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Realizing the Information Future: The Internet and Beyond default architecture for the other constituencies, not least because standards for consumer service interfaces tend to be relatively stable. Factoring in the International Aspect A final issue affecting development of an ODN is its international scope, a fact that the mere label "NII" can tend to obscure. Both the Internet and information infrastructure generally are fundamentally international. The international nature of infrastructure will have to be addressed in whatever technical, market, and legal measures are taken to assure smooth communication and interaction between most countries. International connectivity must be maintained and expanded as foreign networks develop and proliferate. Beyond physical access, one or more bodies may be needed to develop and monitor bilateral and multilateral agreements on standards, transborder data flow problems, and transborder legalities generally. In addition, both to assure the maximum usefulness of international connections and to support U.S. vendors, export control restrictions on the sale and deployment of U.S. infrastructure technology should continue to be reviewed and, as appropriate, revised. DEPLOYING THE OPEN DATA NETWORK The difficulties of developing an Open Data Network architecture extend to such aspects of deployment as financing the infrastructure, designing and deploying services, regulation, funding of specific uses, determining the breadth and nature of access, establishing features such as protection of privacy, and so on. The number, nature, complexity, and interrelatedness of these issues argue the need for oversight in the development of the NII and raise questions about the appropriate level of government involvement to direct and guide the achievement of a viable ODN. Research and Education Concerns Realizing an ODN that benefits the economy and society broadly presents many challenges, several of which are recognized by administration and congressional efforts under the NII aegis. While those efforts address meeting the broadest possible set of needs, the research and education communities present specific sets of needs that should also be recognized and addressed as part of NII planning and policymaking. Financial considerations dominate those concerns, since the research and education communities depend primarily on public funding and generally have very tight budgets.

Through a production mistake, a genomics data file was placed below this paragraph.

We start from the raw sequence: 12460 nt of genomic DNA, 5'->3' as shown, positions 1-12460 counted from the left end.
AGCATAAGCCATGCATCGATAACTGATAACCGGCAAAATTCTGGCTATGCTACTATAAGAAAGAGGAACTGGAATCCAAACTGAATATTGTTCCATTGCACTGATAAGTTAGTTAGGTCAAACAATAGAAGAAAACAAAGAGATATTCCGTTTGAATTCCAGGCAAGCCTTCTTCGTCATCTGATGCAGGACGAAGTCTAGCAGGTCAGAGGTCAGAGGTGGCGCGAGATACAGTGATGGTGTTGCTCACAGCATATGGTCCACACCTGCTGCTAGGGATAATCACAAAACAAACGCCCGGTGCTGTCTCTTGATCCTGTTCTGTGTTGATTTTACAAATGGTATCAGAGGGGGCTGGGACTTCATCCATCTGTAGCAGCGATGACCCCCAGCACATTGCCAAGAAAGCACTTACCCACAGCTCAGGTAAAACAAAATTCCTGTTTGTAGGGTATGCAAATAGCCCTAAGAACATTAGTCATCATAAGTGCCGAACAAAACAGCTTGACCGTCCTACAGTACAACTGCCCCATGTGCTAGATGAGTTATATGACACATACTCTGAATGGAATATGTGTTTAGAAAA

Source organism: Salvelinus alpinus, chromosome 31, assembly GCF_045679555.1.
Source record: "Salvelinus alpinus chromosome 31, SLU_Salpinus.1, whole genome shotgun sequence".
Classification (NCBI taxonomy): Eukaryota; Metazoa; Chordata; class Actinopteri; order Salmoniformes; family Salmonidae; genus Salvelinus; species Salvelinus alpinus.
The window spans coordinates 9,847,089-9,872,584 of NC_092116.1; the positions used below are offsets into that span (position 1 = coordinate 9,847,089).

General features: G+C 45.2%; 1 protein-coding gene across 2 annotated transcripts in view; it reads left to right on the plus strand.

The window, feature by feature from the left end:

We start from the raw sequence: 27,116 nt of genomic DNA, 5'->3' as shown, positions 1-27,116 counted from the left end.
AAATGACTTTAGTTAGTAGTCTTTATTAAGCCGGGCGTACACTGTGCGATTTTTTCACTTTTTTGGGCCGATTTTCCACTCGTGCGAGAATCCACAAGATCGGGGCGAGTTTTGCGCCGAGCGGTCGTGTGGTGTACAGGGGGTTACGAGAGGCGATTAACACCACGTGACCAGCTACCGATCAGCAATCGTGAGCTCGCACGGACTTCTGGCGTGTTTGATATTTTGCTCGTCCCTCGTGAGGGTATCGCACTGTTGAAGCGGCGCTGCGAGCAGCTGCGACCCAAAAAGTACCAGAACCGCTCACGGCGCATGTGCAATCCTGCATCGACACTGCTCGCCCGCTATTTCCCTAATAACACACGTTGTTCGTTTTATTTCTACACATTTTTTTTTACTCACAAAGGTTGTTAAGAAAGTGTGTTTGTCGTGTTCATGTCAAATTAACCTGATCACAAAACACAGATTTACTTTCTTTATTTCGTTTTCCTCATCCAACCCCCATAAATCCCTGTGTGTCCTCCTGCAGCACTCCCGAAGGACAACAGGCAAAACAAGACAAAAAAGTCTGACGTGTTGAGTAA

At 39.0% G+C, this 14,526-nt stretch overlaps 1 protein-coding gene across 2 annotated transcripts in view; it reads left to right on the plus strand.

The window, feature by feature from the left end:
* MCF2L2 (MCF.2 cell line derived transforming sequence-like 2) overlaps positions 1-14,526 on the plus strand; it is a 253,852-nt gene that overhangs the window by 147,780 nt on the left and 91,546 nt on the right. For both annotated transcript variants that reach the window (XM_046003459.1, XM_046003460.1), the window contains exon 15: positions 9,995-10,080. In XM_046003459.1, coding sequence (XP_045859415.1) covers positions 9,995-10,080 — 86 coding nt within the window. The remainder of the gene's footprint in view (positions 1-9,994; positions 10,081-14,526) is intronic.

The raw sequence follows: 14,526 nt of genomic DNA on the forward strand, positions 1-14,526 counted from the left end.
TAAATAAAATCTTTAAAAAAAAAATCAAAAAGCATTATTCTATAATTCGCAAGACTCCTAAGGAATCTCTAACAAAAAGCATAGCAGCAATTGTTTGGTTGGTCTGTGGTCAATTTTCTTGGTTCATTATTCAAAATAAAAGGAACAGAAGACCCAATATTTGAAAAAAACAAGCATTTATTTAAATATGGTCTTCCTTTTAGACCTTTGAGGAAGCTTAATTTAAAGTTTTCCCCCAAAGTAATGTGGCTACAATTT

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Realizing the Information Future: The Internet and Beyond How the needs of the research and education communities (which are treated here in the aggregate but differ among and within themselves) are addressed will bear on some of the more difficult issues relating to achieving a truly national scale within the NII, including the extent to which access to networks and services can be truly individualized. Choices will have to be made—and their consequences assessed—regarding dimensions that are commonly discussed as principles for infrastructure access and use (equitable access, protection of key rights, and responsibilities). Whereas a goal of the NII is ready access to the network by individuals wherever they may be, beginning with their homes and places of work, the goals of research and educational networking programs have centered on access by an institution (e.g., a school, a library, or a laboratory), which would in turn support access by individuals within the institution. Infrastructure Financing: Investments for Research and Education A major concern for the research and education communities is financing access to and use of the NII. To date, access to the Internet has been obtained largely through institutions (such as a university), and those institutions have benefited from federal funding of the NSFNET backbone. Although the imminent elimination of that funding will raise costs far more modestly than many fear (costs will be distributed across user institutions), the change in funding has prompted a more general concern about the possibility of direct charges to individual users. These concerns are magnified among those (notably in the K-12 and smaller higher-education institutions) who have not so far had easy access to the Internet. User charges are desirable when costs vary with use; in these environments, users are able to assess their investment with respect to competing alternatives. The seemingly "free" nature of Internet use has clearly fostered growth in that use; by the same token, the marginal costs of supplying such common applications as electronic mail have been very low, justifying a negligible price except when congestion is experienced. Financial burdens are not homogeneous across research and education users, although there has been little systematic analysis of the variation. Researchers with extraordinary demand for network bandwidth are among those who raise questions about the prospect of user charges, and the expected increase in video and audio applications suggests that pricing as a mechanism for rationing access to infrastructure will become more generally needed over time. The committee expects that a variety of pricing schemes will emerge with the broader commercialization of